Wait, what? The expression „XXX let’s go!“ was first used in the Yu-Gi-Oh online trading card game context. There, one player managed to summon three „Prehistoric Dragon Stars“ (apparently quite a strong character) in a row. This event coined the phrase, „Prehistoric Dragon Star, let’s go!“ How the Prehistoric Dragon Star later turned into a Mantis Shrimp is one of the unsolved mysteries of Chinese internet, but in any case, “Mantis Shrimps, let’s go!” became one of the most used expression online. It’s extremely versatile and can be a stylish way to end an argument (“I have no time to discuss this further, mantis shrimp, let’s go), or express the culmination of something amazing (like three Prehistoric Dragon Stars).
More recently, the mantis shrimp is being pitied by some netizens as they wonder whether he will ever get tired from having to walking so many people around.

And the latest internet slang for 2018!

9. 做头发 (Zuòtóufà)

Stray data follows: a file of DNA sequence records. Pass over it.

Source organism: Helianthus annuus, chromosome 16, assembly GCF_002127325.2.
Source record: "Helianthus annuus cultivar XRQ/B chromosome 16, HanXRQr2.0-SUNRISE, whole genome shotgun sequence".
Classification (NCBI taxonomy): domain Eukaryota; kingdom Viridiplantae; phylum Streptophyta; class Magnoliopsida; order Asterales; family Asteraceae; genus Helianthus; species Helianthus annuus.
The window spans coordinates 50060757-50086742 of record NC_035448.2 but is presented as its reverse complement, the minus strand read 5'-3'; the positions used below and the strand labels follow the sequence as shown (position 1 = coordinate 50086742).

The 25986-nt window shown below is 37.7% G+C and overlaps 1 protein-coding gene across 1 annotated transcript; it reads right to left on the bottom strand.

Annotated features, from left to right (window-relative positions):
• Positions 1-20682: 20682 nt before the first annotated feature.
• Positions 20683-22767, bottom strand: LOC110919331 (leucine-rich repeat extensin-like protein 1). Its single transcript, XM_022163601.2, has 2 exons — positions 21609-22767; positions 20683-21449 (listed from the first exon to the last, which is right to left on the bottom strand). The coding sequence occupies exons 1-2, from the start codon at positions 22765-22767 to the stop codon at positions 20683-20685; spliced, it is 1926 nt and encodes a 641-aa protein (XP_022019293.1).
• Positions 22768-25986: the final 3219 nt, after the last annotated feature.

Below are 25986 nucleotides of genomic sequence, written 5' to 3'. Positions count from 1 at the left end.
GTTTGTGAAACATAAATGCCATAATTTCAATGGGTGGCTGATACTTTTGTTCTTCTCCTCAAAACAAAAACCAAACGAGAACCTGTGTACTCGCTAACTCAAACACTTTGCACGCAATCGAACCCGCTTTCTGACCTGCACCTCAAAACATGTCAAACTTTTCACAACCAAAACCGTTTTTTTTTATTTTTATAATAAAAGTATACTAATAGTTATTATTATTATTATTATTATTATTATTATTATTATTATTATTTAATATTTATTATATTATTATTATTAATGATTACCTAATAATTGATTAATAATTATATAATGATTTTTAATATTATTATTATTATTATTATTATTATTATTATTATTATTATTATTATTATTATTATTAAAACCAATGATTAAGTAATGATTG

Just like 求锤得锤, 2018’s first internet slang expression has its roots in a romantic (mis-)adventure within Chinese stardom. Apparently, on New Year’s Eve, Chinese singer Li Xiaolu was having an extramarital rendezvous. While this was happening, her husband was appearing in a live show, and when asked about the whereabouts of his wife, he replied that she had gone “get her hair done”.
Just like that, zuòtóufà 做头发 has become an internet code for having an affair. So if your Chinese boyfriend/girlfriend is telling you that she is getting his/her hair done tonight, beware!

Image showing the internet meme 做头发.

10. 米兔 (mǐtù)

As we have already mentioned, Chinese internet slang is sometimes a little bit subversive. Using Chinese Words that are pronounced the same as other words netizens have been able to invent terms to discuss controversial topics and to avoid censorship. Most recently, this technique has been used to infiltrate the #metoo debate: It's quite straightforward, in Mandarin Chinese, rice (米 mǐ) + bunny (兔 tù), is pronounced just like #metoo!

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Now, if you would like to get more background on Chinese internet slang, this is a great place to start. If you are ready to slay Chinese internet on your own, make sure to brush up on your Chinese reading/writing skills. The best way to do so is with our very own app, Zizzle! By the way, we are just releasing a new update which contains a lot of these internet memes!

Download Zizzle here for Android and iOS!
And don’t forget to 打call for Zizzle!